I guess all of us Baby Boomers here in American are “Wonder Bread” then, because that’s what we all ate, when Bread stopped being something you got at a little neighborhood Bakery, like the one my parents went to in St. Louis, Mo in the 50’s, & became something you got at the KROGER supermarket.Now, I guess we have all become WALMART SuperStore bread. And we are BECOMING Communist Chinese food, I guess, which is contaminated by poisons.A big change from the little Neighborhood Bakery on Main Street, back in the 50’s!Where did my “AMERICA” disappear to?And why the more we all eat exactly the same Breads from the big box Superstore, are we more DIVIDED than ever, as a people politically?And, why would I ever worship a “God” which was Genocidal? Didn’t God love the Egyptians, too?

  • Little Johnny

    You folks still don’t get it and what they don’t tell you is that:The last supper was a roast of Jesus.What Jesus really said was “Bite Me”. Everybody cracked up.

  • Monte Haun

    “Take This (Portuguese) BreadPosted by Bill Tonelli on March 21, 2008 11:31 A”Monte Haun mchaun@hotmail.com

  • Monte Haun

    “Yeah, but for transubstantiation to work properly you need some Port to go with it.”Actually, Victoria Port works best for the Anglicans and High Churchers.Monte Haun mchaun@hotmail.com

  • jjbauer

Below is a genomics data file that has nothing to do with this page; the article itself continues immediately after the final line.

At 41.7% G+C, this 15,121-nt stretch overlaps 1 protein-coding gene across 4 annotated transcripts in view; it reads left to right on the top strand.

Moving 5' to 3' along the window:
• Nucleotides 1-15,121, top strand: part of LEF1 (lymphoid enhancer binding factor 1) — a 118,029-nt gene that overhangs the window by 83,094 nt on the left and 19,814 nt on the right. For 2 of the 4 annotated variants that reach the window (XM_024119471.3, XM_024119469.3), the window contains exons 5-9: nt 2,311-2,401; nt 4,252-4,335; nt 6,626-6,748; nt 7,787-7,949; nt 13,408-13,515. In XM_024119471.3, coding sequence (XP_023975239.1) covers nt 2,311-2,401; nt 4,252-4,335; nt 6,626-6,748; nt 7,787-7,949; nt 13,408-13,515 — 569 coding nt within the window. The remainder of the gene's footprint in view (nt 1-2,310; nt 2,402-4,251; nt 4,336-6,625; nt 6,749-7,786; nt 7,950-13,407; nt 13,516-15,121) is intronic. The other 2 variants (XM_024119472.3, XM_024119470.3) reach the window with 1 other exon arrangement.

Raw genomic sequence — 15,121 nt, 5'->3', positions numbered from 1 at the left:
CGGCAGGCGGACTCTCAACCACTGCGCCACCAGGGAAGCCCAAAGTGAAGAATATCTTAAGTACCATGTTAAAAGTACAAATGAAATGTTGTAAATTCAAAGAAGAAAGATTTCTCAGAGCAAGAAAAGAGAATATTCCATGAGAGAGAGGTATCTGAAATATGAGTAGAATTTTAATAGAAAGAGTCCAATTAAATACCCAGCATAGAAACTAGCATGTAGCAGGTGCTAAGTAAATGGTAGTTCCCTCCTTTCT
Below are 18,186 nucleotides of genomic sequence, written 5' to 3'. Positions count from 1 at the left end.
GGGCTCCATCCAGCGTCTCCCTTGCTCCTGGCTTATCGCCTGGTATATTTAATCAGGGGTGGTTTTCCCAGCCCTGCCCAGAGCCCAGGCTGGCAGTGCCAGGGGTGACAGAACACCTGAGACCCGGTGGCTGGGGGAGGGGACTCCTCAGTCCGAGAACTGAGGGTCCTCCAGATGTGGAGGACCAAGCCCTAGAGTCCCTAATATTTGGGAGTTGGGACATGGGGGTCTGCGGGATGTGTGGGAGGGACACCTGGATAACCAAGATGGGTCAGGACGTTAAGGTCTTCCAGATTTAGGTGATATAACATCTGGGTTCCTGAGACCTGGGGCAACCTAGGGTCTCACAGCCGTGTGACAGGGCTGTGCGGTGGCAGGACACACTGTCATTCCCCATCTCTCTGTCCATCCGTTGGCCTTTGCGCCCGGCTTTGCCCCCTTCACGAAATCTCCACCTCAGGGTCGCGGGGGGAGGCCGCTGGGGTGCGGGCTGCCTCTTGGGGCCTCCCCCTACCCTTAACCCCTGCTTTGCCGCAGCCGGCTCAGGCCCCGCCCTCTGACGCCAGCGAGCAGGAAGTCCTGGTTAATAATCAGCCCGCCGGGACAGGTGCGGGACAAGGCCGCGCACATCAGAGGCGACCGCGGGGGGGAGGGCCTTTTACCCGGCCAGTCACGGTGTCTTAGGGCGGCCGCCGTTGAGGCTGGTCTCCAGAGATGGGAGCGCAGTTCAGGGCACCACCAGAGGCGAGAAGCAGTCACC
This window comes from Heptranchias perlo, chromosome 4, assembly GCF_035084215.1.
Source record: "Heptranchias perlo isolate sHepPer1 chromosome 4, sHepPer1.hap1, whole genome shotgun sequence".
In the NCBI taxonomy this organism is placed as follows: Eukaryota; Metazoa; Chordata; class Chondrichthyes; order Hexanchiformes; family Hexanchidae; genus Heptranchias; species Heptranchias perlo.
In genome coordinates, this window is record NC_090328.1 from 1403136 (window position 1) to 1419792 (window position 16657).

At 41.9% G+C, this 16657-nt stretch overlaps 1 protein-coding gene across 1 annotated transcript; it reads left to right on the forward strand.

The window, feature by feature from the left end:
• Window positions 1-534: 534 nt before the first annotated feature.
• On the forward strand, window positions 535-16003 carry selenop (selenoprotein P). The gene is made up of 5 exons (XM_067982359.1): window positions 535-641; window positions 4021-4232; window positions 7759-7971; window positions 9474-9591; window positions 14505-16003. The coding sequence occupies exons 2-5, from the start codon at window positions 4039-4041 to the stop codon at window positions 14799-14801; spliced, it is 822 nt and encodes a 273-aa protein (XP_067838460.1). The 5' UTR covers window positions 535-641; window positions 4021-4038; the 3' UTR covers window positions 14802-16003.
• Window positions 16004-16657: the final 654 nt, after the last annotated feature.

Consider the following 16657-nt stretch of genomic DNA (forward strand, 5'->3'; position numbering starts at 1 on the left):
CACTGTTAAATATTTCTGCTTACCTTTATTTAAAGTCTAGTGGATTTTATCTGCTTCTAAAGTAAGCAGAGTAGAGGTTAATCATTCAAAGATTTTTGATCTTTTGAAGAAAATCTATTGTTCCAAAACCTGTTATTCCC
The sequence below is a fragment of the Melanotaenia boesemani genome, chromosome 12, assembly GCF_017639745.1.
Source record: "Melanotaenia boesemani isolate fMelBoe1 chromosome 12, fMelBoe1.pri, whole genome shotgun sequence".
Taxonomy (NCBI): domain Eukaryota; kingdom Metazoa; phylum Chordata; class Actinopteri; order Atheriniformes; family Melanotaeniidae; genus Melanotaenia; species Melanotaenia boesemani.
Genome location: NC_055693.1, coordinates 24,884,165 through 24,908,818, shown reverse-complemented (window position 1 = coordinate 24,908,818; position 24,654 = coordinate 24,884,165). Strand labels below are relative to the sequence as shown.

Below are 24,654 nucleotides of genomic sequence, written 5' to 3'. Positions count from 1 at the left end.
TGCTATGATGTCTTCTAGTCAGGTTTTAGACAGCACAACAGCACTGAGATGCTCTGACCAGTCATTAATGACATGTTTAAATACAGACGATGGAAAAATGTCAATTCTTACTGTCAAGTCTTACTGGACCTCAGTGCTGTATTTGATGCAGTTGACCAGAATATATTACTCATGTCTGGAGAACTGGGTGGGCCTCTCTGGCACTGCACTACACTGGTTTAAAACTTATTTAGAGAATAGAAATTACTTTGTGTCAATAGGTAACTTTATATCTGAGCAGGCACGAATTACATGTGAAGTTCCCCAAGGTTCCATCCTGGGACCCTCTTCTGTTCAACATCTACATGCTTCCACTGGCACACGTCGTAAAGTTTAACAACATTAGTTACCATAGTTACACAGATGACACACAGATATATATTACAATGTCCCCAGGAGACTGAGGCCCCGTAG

Those of us who can’t face “store bread” buy flour and have learned to make bread at home. Like most things, practice makes perfect, but the only thing that is sacrificed is the time it takes to make it and it is always hot and ready for butter or jam straight out of the oven, or the bread machine if you have to be a tech head.

  • Henrique

    I am Portuguese so do not need introduction to our great bread. I was so happy to read your article, simply because it’s true. In Manhattan, where I live, now even the small delicatessens sell Portuguese bread – the big supermarket chains have their own section of Portuguese bread – lots of different varieties. If you go there after 4:00 pm, most of the times it’s gone… The new yorkers, like you, love the Portuguese bread and it is all over. The Portuguese bread in Manhattan comes mostly from bakeries in Newark, NJ, where a huge Portuguese community is based.

  • words to live by